Continuing with Taleb’s treatise on robustness and fragility:
“After the crisis, people asked me what we should be doing. The logical conclusion is to stay as far away as possible from certain exposures that make you Black Swan prone. The first is debt.”
If we take financial debt as a metaphor and ask what aspects of the debt can be mapped across to the mind, we get some interesting connections.
Why do people go into debt? Because they want the end result or payoff now. With financial debt it is usually clear what the cost is – the amount and duration of the interest payments – but I wonder how many of us do this kind of calculation before going into ‘mental debt’? For example, when we say “yes” to instant gratification,  what is the cost to our own trust-worthiness? To our self-respect? To our confidence that we can say “no” next time?
We borrow from people’s good nature. We take loans from their kindness. Healthy relationships depend on fairness and reciprocity.
Financial debt can accumulate until, in the extreme, we go bankrupt. Sound familiar? Now substitute the energy some people expend at work, slowly draining their reserves, running faster and faster to stand still, until finally they breakdown. Eventually illness says, “Enough!”.
How do people get into debt over their head? Because they turn a blind eye to what is happening. Busted: Life Inside The Great Mortgage Meltdown by Edmund L Andrews is a candid account of how one man got deeper and deeper into debt, almost losing his wife and his home in the process. What makes this a valuable story is Edmund Andrews is no ordinary patsy. He was a reporter for the New York Times who for six years was the paper’s chief eyes and ears on the American Federal Reserve. He even wrote several early-warning stories about the spike in high-risk mortgages. Yet none of this prevented him “glossing over the fact that we’d been spending $3,000 more than we were earning, month after month.” Not only had he borrowed from the bank, he had been withdrawing his wife’s trust – until she finally snapped.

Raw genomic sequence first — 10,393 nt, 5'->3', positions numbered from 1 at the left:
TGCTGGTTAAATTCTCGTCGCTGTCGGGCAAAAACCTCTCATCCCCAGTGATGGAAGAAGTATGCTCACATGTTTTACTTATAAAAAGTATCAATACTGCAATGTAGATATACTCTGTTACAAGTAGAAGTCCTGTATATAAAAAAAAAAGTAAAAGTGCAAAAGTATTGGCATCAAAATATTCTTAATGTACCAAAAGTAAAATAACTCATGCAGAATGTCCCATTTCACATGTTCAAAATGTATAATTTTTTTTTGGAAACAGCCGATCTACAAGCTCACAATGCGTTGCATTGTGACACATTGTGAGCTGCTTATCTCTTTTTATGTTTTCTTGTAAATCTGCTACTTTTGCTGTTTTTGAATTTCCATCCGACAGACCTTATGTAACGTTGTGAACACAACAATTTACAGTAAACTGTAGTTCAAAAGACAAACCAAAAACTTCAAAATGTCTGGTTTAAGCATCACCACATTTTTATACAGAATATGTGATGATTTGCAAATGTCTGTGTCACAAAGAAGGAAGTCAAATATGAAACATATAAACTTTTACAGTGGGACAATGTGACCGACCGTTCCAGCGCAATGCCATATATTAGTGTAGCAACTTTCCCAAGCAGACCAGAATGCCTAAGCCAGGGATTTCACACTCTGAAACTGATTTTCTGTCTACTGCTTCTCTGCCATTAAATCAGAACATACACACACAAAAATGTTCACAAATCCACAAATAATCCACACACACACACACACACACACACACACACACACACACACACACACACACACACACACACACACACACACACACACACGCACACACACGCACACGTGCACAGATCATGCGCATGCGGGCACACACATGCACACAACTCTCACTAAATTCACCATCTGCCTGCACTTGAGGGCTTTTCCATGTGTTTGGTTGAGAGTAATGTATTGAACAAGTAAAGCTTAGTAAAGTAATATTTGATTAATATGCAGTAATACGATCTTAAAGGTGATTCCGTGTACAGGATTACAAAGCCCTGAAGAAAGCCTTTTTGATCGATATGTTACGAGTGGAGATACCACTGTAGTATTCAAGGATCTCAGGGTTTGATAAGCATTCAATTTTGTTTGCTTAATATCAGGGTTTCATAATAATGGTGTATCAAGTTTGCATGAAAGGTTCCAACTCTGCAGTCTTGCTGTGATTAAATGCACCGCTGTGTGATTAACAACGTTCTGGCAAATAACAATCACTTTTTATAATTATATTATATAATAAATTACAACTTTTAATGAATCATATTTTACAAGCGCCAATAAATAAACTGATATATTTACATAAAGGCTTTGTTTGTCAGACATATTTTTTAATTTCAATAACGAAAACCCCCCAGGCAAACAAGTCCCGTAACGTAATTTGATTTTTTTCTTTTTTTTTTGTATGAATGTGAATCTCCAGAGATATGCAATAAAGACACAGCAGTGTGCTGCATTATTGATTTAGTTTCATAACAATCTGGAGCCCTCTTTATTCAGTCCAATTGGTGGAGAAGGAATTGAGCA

Like Gregory Bateson, Taleb exhorts us to:
“learn from Mother Nature which is designed to be robust to Black Swans. It has reserves; the exact opposite of debt.”
While ‘robust’ means: strong and healthy; vigorous; of sturdy construction, I believe, Taleb is mainly referring to ‘resilience’, the capacity of a system to withstand or overcome adverse conditions.
There are two type of redundancy, and nature has them both. Nature has spare capacity. We have two kidney’s, when one would do. But Nature also has spare functionality. If we can’t speak we can use sign language. if we lose a limb the idle part of the brain gets recruited to do something else. And, things that we used for one purpose get co-opted for other things and new adaptations appear. Nature is a master at maximising serendipity.
Nature also likes connectivity – but a certain kind of connectivity. While six degrees of separation is the number that has caught the imagination, in most natural systems, such as the brain or an ecosystem, it is more like three. And that doesn’t mean twice as connected, it means several orders of magnitude more connected. However, more is not necessarily better. Nature likes small world networks. These have a high degree of localisation, with bridges (weak links) between local concentrations. That means failures in the network are contained and do not bring the whole system to its knees.
Nature has evolved ways to balance supply and demand; droughts occur but species expect them, and thy lie low until the rains come. Overtime ecosystems survive because they are in dynamic equilibrium. Because of the spare capacity and interconnectedness they can adapt. They can change to preserve themselves.
Nature has ‘requisite variety’. As Ross Ashby explained, systems with the largest variety of actions available to them are able to compensate for the largest variety of things that disturb the system. In other words they are able to accommodate a large range of (unforeseen) circumstances and hence maintain their existence. Requisite variety requires redundancy. Cutting to the bone may look more efficient in the short term, but when that Black Swan comes a-calling, those exposed bones will look mighty fragile.
None of us can know for sure how we will react psychologically in a new situation, but we can prepare for unpredictable mental Black Swans by building up our reserves, our connectedness, and our requisite variety.
Continued in Robustness and Fragility Part 4
1 For more on instant and delayed gratification see The Road Less Traveled, M. Scott Peck.
2 See also ‘Edmund L Andrews on his own $500,000 credit meltdown‘, Edmund L Andrews, The Guardian, 11 July 2009.